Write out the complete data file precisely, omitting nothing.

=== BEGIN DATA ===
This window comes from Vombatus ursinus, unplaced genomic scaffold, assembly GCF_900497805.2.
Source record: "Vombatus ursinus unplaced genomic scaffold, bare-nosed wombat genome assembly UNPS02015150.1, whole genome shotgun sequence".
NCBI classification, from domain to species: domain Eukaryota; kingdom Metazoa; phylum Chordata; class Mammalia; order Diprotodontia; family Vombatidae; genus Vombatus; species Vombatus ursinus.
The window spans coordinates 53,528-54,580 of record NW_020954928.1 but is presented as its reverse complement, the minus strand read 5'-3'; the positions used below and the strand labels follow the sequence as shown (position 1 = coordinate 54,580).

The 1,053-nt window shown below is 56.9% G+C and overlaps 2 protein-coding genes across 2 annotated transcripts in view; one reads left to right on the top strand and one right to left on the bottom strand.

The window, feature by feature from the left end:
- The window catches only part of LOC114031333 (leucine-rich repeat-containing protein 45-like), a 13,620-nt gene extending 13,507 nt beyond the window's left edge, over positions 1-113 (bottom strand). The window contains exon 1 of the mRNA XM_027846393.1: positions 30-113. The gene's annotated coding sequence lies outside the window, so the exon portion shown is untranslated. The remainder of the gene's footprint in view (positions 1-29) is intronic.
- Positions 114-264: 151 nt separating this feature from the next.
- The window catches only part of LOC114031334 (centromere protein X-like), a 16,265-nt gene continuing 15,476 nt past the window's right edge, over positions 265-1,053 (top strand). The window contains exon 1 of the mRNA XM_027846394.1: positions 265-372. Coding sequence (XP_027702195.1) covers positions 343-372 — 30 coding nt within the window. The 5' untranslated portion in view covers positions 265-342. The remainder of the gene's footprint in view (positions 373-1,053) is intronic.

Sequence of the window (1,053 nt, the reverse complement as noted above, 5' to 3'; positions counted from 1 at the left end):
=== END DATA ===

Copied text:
This window comes from Vombatus ursinus, unplaced genomic scaffold, assembly GCF_900497805.2.
Source record: "Vombatus ursinus unplaced genomic scaffold, bare-nosed wombat genome assembly UNPS02015150.1, whole genome shotgun sequence".
NCBI classification, from domain to species: domain Eukaryota; kingdom Metazoa; phylum Chordata; class Mammalia; order Diprotodontia; family Vombatidae; genus Vombatus; species Vombatus ursinus.
The window spans coordinates 53,528-54,580 of record NW_020954928.1 but is presented as its reverse complement, the minus strand read 5'-3'; the positions used below and the strand labels follow the sequence as shown (position 1 = coordinate 54,580).

The 1,053-nt window shown below is 56.9% G+C and overlaps 2 protein-coding genes across 2 annotated transcripts in view; one reads left to right on the top strand and one right to left on the bottom strand.

The window, feature by feature from the left end:
- The window catches only part of LOC114031333 (leucine-rich repeat-containing protein 45-like), a 13,620-nt gene extending 13,507 nt beyond the window's left edge, over positions 1-113 (bottom strand). The window contains exon 1 of the mRNA XM_027846393.1: positions 30-113. The gene's annotated coding sequence lies outside the window, so the exon portion shown is untranslated. The remainder of the gene's footprint in view (positions 1-29) is intronic.
- Positions 114-264: 151 nt separating this feature from the next.
- The window catches only part of LOC114031334 (centromere protein X-like), a 16,265-nt gene continuing 15,476 nt past the window's right edge, over positions 265-1,053 (top strand). The window contains exon 1 of the mRNA XM_027846394.1: positions 265-372. Coding sequence (XP_027702195.1) covers positions 343-372 — 30 coding nt within the window. The 5' untranslated portion in view covers positions 265-342. The remainder of the gene's footprint in view (positions 373-1,053) is intronic.

Sequence of the window (1,053 nt, the reverse complement as noted above, 5' to 3'; positions counted from 1 at the left end):